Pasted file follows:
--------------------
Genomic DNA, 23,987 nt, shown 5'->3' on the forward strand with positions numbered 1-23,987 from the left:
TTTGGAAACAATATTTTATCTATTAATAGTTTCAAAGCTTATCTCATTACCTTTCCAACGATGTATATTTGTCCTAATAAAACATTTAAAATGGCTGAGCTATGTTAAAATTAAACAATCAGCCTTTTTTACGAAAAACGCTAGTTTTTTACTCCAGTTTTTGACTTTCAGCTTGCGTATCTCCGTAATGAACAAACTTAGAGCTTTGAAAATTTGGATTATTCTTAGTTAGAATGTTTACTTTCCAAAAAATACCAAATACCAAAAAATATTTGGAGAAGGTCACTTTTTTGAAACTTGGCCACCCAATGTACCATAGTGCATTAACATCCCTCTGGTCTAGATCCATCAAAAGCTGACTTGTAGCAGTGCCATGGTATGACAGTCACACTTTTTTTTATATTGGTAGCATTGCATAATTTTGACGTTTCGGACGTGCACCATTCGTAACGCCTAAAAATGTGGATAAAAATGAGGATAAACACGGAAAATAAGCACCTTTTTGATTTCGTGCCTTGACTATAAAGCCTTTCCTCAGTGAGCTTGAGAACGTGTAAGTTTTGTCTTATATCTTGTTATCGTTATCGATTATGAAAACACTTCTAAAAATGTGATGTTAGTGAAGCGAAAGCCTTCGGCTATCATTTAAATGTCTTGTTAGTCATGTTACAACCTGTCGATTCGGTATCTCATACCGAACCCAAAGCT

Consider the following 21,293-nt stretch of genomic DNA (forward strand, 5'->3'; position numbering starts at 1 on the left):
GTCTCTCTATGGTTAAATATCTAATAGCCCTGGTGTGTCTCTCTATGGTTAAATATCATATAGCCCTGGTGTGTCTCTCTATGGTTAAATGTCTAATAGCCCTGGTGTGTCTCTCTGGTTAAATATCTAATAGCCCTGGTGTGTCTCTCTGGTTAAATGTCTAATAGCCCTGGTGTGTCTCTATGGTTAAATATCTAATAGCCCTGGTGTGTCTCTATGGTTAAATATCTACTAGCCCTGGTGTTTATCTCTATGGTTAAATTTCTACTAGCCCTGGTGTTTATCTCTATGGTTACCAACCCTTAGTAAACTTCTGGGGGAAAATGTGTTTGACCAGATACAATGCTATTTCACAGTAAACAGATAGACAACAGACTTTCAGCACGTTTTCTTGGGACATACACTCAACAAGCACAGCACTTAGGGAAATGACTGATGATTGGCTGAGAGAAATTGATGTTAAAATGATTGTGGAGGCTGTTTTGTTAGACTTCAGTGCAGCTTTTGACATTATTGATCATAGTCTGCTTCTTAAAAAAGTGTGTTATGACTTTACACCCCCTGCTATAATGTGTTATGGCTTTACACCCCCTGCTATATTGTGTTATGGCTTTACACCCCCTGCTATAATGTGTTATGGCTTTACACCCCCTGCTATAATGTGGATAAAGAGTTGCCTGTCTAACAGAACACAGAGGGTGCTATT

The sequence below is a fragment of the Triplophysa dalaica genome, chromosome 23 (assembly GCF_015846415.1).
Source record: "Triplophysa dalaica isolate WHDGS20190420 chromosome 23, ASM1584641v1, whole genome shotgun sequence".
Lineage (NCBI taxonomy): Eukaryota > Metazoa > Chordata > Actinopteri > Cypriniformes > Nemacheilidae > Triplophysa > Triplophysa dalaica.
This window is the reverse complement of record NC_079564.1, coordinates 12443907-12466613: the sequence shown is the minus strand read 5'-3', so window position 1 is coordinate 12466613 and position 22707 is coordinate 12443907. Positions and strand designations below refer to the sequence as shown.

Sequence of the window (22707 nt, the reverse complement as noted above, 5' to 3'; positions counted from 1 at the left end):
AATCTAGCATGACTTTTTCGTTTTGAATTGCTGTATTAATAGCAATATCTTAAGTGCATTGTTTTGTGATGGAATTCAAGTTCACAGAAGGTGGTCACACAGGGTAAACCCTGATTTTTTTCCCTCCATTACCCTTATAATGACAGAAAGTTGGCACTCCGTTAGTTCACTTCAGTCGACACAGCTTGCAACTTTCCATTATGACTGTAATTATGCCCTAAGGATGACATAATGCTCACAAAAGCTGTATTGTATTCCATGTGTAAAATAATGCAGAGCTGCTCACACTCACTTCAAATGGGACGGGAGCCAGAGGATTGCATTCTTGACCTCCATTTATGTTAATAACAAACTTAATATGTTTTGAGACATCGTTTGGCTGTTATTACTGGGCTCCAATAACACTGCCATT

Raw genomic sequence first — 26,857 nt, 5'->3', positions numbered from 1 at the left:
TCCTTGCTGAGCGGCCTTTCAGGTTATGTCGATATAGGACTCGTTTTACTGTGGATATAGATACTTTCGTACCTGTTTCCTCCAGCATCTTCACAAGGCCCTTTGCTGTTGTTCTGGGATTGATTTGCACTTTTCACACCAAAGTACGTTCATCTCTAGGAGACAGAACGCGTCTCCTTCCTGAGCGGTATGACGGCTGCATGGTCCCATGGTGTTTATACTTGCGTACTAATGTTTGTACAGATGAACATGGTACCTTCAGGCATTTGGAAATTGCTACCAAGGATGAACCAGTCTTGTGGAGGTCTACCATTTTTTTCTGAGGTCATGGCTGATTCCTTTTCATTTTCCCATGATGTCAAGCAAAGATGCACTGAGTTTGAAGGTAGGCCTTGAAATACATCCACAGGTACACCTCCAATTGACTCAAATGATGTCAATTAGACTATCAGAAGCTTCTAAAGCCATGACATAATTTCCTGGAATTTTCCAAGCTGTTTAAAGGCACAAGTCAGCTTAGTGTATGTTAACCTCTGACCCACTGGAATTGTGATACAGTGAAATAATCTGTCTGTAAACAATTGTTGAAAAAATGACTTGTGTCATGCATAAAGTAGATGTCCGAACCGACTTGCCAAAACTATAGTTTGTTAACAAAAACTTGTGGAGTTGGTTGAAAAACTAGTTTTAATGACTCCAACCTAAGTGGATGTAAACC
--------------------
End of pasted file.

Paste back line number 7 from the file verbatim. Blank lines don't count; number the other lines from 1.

Lineage (NCBI taxonomy): Eukaryota > Metazoa > Chordata > Actinopteri > Cypriniformes > Nemacheilidae > Triplophysa > Triplophysa dalaica.